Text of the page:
What are Arc Faults and Ground Faults and why are they so dangerous?
The acronym AFCI stands for Arc Fault Circuit Interrupter and this device is designed to cut the flow of electricity when it senses an arc fault. If you have ever plugged in an extension cord or flipped a light switch and heard a loud popping sound, then you have experienced an arc fault. The sound that you hear is actually electricity jumping from one electrical contact in the plug or switch to another. Though this might seem harmless, an arc fault causes an excessive amount of heat in your home's wiring which, over time, can actually melt the wiring's insulation leaving the wire exposed. This can lead to an electrical fire. Since the majority of your home's wiring is hidden behind its walls, it's almost impossible to know if your home is at risk.
GFCI stands for Ground Fault Circuit Interrupter. Much like an AFCI, a GFCI is designed to cut the flow of electricity to a circuit; however a GFCI is triggered not by an electrical arc, but rather a ground fault. This is when electricity travels outside of its intended path as it tries to find the shortest path to ground. An example of this is when a person with a live electrical wire touches the ground or something resting on the ground that can conduct electricity. The electrical current will travel through the person's body as it seeks the shortest path to ground, electrocuting them in the process. It only takes 1/10 of an amp to kill a human being. To give you an idea of just how little power that is, the average 60 watt household light bulb draws 5 times the power needed to kill a person.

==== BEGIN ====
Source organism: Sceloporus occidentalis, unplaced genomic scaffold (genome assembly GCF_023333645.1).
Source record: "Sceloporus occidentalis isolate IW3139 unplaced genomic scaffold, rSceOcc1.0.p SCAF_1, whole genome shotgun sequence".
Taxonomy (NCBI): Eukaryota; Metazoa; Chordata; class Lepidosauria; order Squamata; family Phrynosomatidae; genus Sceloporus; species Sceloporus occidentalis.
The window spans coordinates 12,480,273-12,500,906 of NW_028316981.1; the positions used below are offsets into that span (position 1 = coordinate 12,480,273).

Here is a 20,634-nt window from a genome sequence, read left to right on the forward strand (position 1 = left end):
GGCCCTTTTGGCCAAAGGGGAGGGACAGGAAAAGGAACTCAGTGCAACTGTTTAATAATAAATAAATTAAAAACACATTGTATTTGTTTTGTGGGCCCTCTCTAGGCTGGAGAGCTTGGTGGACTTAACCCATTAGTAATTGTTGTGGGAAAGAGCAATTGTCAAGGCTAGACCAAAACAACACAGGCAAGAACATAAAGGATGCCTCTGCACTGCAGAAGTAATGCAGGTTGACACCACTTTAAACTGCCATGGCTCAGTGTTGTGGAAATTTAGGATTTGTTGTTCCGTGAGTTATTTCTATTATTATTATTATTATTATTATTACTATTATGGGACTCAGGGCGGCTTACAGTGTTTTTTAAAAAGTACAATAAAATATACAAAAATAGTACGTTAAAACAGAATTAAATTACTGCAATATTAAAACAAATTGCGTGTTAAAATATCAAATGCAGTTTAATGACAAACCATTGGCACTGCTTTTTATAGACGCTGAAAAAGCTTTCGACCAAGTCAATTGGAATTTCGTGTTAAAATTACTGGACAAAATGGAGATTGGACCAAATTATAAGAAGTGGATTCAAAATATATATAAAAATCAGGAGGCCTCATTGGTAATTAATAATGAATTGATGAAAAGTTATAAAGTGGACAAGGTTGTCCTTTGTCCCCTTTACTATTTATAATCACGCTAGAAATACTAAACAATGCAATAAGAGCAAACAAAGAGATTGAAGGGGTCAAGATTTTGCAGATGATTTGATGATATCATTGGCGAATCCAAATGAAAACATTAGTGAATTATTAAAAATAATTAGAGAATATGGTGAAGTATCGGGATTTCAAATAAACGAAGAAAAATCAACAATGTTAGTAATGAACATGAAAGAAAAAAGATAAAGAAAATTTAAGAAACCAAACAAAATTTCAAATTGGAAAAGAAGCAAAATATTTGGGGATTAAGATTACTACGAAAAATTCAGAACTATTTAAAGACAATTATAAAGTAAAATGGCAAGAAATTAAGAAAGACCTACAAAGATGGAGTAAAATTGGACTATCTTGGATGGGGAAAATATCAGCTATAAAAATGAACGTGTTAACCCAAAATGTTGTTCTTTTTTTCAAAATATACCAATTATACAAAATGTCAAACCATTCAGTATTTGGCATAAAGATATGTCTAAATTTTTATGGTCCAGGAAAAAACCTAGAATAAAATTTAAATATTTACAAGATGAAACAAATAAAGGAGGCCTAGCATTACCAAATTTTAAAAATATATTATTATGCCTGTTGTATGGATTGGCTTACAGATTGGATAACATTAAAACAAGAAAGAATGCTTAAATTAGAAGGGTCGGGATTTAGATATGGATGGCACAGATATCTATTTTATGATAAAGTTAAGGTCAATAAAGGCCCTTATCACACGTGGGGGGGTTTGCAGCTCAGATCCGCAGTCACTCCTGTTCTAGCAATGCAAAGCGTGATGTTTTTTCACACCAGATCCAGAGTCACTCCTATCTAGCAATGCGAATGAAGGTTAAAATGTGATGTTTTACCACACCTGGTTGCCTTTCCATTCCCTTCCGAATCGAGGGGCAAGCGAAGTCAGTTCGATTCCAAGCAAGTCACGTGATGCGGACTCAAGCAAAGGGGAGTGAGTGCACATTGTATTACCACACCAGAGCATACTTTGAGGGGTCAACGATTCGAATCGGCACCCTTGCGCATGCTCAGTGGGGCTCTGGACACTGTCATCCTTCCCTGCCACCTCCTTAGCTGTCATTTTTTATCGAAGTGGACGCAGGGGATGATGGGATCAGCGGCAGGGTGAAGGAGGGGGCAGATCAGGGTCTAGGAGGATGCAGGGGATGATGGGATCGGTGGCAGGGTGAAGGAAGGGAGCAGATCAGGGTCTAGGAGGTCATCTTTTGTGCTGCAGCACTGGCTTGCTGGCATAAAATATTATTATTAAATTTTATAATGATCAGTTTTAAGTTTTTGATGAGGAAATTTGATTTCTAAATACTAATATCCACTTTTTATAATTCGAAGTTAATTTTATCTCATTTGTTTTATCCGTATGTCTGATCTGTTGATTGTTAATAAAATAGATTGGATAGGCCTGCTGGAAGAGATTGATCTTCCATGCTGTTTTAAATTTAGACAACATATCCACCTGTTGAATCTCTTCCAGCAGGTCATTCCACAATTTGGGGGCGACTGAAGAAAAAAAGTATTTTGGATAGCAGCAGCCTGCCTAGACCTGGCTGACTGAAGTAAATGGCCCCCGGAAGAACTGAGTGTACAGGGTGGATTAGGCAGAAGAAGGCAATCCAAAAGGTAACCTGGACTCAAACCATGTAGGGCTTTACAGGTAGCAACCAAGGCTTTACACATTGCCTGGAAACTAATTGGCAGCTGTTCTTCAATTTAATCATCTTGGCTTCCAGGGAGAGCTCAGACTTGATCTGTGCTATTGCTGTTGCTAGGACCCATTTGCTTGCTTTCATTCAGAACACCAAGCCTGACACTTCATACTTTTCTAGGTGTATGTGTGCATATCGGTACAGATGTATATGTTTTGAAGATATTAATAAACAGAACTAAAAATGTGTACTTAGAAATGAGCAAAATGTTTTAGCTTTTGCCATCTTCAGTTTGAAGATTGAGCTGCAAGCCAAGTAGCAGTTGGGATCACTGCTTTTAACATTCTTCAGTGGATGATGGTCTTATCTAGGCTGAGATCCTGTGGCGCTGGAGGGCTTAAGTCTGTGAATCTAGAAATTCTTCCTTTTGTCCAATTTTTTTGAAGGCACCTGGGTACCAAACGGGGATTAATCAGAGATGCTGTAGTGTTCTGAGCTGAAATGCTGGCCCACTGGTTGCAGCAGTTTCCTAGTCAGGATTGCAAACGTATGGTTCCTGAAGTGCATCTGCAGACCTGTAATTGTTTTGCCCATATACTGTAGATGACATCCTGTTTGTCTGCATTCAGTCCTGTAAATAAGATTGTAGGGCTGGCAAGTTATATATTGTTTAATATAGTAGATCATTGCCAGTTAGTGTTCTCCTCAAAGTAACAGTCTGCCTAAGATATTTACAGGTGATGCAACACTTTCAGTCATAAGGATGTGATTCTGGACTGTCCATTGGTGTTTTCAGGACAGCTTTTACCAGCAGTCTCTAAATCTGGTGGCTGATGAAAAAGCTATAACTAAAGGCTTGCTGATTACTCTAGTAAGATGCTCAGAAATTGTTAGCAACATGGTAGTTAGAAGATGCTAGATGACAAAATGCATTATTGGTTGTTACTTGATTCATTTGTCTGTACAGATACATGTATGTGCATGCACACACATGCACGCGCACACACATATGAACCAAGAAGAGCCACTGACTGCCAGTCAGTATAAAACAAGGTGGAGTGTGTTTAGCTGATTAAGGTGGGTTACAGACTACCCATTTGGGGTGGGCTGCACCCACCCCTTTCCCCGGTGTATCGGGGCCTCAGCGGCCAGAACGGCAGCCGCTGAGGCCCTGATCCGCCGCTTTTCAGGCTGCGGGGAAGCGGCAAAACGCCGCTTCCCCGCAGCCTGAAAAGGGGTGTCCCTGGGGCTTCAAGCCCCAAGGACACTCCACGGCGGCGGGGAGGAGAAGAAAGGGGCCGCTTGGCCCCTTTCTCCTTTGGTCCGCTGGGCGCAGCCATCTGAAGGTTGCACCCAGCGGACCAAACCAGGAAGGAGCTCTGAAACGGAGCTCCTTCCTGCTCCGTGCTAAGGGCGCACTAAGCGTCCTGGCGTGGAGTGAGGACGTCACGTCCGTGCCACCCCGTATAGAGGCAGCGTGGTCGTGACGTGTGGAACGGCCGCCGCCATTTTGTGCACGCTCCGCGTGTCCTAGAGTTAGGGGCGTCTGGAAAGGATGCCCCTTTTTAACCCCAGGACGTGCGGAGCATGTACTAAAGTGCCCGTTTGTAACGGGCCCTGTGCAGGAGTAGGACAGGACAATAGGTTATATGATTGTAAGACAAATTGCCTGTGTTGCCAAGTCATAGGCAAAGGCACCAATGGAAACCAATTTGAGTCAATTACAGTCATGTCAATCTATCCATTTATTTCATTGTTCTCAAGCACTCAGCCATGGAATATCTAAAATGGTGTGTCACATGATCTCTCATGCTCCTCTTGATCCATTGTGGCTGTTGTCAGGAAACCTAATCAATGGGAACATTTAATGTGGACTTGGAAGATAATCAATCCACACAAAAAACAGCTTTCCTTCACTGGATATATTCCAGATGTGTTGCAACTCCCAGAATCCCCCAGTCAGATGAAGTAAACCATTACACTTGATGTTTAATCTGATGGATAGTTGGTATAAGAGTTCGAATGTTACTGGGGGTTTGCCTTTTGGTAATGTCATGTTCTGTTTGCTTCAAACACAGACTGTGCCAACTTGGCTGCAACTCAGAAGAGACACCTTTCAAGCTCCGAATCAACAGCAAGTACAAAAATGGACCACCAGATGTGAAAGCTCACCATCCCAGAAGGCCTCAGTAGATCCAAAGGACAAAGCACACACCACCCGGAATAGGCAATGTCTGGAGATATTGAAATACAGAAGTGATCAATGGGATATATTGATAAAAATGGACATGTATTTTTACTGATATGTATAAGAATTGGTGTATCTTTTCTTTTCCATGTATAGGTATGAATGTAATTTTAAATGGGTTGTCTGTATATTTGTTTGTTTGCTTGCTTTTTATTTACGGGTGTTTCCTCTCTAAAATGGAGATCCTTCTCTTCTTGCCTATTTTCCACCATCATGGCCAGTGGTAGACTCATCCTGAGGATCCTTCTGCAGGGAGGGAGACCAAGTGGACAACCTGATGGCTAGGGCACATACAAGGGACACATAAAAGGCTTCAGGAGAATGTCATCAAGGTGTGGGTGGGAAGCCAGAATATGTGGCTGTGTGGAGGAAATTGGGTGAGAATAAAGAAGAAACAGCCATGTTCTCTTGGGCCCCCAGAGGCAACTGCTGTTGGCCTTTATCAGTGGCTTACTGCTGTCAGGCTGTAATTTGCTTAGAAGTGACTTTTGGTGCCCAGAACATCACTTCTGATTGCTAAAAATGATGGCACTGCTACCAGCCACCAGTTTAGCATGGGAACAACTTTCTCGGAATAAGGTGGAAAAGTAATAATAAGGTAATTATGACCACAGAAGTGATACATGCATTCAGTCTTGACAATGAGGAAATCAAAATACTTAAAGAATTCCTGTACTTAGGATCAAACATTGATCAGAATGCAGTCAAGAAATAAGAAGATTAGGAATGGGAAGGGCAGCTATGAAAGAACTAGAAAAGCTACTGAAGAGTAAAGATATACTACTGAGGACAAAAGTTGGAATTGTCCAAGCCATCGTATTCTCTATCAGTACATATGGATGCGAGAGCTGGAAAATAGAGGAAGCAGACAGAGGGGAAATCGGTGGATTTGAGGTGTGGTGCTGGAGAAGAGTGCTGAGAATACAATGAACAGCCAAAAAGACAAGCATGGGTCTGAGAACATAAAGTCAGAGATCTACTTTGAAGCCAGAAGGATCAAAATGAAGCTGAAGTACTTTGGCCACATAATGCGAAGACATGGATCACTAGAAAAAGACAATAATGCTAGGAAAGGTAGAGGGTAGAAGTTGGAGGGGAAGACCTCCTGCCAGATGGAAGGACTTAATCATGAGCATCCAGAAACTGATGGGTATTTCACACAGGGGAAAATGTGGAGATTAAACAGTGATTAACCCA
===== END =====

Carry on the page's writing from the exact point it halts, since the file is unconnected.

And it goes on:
Why are these dual function AFCI/GFCI circuit breakers so important?
Prior to the development to the AFCI/GFCI circuit breaker if the NEC called for a specific area in the home to be AFCI and GFCI protected, typically laundry rooms and kitchens, to have both AFCI protection and GFCI protection electricians had to use a GFCI outlet and an AFCI circuit breaker to meet this requirement. The problem was that this was rather inefficient and troublesome, especially when the circuit was tripped because the homeowner had to check both the outlet and the circuit breaker to see which had tripped and then reset it. Not only does the dual function AFCI/GFCI circuit breaker eliminate this problem, it also provides better protection and can be installed on every circuit in your home quickly and easily for ultimate protection. Residential Electrician

on Jun 05, 2015 | General Electric Electrical Supplies

1 Answer

533 sound driver